Omar Fadhil says the media are painting far too dark a portrait of Iraq.
Outsiders "think there is fighting at every corner, people can't walk the streets, the economy is devastated and people are starving," he says. "No one is showing the good news coming from Iraq. That's usually ignored. Things are difficult, but life is going on."
The press has confused Lani Guinier with Zoe Baird, above, both of whom were Clinton nominees but only one of whom didn't pay taxes for a nanny.
_____More Media Notes_____
This Just In, From The Guy Next Door (The Washington Post, Dec 13, 2004)
At NPR, Ombudded With the Troops (The Washington Post, Nov 22, 2004)
The Making of a Non-President (The Washington Post, Nov 15, 2004)
Let the Explaining Begin! (The Washington Post, Nov 8, 2004)
They Don't Declare: The Vote-Callers Who Lost Their Voice (The Washington Post, Nov 4, 2004)
Fadhil, 24, is a dentist in Baghdad. He and his two brothers are doing more than just griping about the coverage; they are at the forefront of the first wave of Iraqi Internet bloggers, engaging in a form of expression that was impossible under Saddam Hussein.
On a visit to Washington earlier this month, Omar and his sibling Mohammed, 35, who is also a dentist, found themselves ushered into the Oval Office for a meeting with President Bush after a last-minute invitation. The president asked their views on Iraqi politics and assured them that the United States will not leave until the job is done.
Pretty heady stuff for two men who had never before been outside their country.
In an interview, Omar and Mohammed described their excitement at being able to say what they think and reach about 7,000 people each day. Their English-language blog, IraqtheModel, is part journal, part travelogue and part political soapbox.
"In 35 years under the Saddam regime, we learned to protect ourselves" by not speaking out in public, says Mohammed. In fact, he hid from authorities for six years after refusing to join the Iraqi army. "Now we want to say in a loud and clear voice that we welcome American troops and consider this a liberation, not an occupation."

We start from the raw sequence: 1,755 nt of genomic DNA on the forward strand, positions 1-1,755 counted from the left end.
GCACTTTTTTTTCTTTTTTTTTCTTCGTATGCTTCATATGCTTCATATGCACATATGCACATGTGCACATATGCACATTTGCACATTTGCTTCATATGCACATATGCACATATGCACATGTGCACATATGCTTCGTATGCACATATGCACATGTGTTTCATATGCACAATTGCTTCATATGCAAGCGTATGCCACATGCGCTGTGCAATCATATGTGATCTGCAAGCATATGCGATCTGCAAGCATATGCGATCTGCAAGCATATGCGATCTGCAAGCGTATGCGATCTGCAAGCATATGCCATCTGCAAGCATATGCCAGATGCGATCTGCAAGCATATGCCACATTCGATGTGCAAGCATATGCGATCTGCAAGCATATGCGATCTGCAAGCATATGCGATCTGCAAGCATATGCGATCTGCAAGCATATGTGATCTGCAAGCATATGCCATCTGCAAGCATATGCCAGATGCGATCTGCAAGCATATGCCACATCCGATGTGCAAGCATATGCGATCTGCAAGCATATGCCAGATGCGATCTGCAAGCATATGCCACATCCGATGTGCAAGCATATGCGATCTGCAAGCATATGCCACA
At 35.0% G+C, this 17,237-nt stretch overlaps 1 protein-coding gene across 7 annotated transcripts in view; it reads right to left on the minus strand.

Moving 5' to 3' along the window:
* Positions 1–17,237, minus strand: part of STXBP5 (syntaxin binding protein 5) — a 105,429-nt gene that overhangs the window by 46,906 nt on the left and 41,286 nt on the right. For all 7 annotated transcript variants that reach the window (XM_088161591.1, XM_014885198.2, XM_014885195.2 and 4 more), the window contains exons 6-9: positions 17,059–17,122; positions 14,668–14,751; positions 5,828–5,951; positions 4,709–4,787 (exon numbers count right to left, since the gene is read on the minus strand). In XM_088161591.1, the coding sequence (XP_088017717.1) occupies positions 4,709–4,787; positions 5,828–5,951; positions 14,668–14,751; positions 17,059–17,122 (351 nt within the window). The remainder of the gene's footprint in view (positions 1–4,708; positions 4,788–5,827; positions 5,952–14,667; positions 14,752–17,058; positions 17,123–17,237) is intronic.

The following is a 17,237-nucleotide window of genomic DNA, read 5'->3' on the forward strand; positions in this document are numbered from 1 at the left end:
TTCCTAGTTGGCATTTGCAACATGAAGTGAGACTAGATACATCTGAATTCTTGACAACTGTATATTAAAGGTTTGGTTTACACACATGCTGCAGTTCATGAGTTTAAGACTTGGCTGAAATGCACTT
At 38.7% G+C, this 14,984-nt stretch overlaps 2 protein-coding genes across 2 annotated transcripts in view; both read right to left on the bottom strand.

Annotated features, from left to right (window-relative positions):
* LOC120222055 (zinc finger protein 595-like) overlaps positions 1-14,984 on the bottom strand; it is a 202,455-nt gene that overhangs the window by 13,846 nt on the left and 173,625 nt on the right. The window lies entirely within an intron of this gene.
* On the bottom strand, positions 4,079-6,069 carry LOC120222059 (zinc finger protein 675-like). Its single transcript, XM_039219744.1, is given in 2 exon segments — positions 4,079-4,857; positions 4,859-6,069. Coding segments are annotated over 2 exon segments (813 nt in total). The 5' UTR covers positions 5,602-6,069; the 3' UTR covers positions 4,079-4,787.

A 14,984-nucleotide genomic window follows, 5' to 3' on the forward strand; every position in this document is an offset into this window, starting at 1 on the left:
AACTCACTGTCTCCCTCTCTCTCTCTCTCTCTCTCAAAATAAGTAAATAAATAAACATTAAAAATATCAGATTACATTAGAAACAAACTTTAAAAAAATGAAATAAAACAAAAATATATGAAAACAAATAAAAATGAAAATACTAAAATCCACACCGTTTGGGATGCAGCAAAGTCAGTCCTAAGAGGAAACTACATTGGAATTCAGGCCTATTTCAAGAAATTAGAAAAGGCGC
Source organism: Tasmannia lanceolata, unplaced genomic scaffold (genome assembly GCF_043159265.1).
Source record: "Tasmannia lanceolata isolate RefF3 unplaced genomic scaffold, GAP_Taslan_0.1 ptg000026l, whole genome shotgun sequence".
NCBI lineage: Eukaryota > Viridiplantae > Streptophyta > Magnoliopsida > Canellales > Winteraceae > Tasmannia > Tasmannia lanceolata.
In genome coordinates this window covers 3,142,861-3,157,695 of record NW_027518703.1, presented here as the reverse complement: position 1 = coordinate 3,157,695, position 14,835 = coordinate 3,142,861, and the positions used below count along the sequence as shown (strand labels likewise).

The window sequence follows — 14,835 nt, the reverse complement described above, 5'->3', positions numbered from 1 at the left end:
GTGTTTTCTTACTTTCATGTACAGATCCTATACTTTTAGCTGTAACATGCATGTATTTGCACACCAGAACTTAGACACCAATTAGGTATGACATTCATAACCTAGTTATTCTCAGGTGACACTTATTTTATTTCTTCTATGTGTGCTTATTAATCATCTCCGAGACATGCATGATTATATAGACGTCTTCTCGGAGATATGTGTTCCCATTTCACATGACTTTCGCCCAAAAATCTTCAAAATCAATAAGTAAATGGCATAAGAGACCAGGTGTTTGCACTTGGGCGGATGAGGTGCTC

What makes these two men -- and a third brother, Ali, a pediatrician -- a refreshing presence on the Internet is that they are not professional bureaucrats or polished writers. They are a family of Sunni Arabs describing what they see and feel -- a revolutionary development in a country where Internet access had been previously restricted to a few government-approved sites and e-mailers were subject to arrest for hostile correspondence.
In true Internet fashion, they are already having a war of words with other bloggers who see them as American tools. These critics "insult us and apply the worst description to our efforts and hopes in building our country, many times going as far as disfiguring facts and using stupid conspiracy theories," Ali said in a recent posting.
After hearing that an oil pipeline had been blown up while he was driving toward Basra, Omar wrote that the majority of people in that area "make money from carjacking, kidnapping people for ransoms, smuggling drugs and weapons and even prostitution. In general they have no moral, religious or social values. What I can't understand is why the government hasn't done anything to stop those thugs from destroying the country's economy till now!"
Working with Spirit of America, a nonprofit group supporting projects in Iraq and Afghanistan, the Fadhil brothers are raising money for an Arabic-language blogging tool for their countrymen. Deputy Secretary of Defense Paul Wolfowitz, who has worked with the group, suggested to presidential aides that the two men "had interesting and inspiring stories and the president might be interested in hearing them," says White House spokesman Sean McCormack.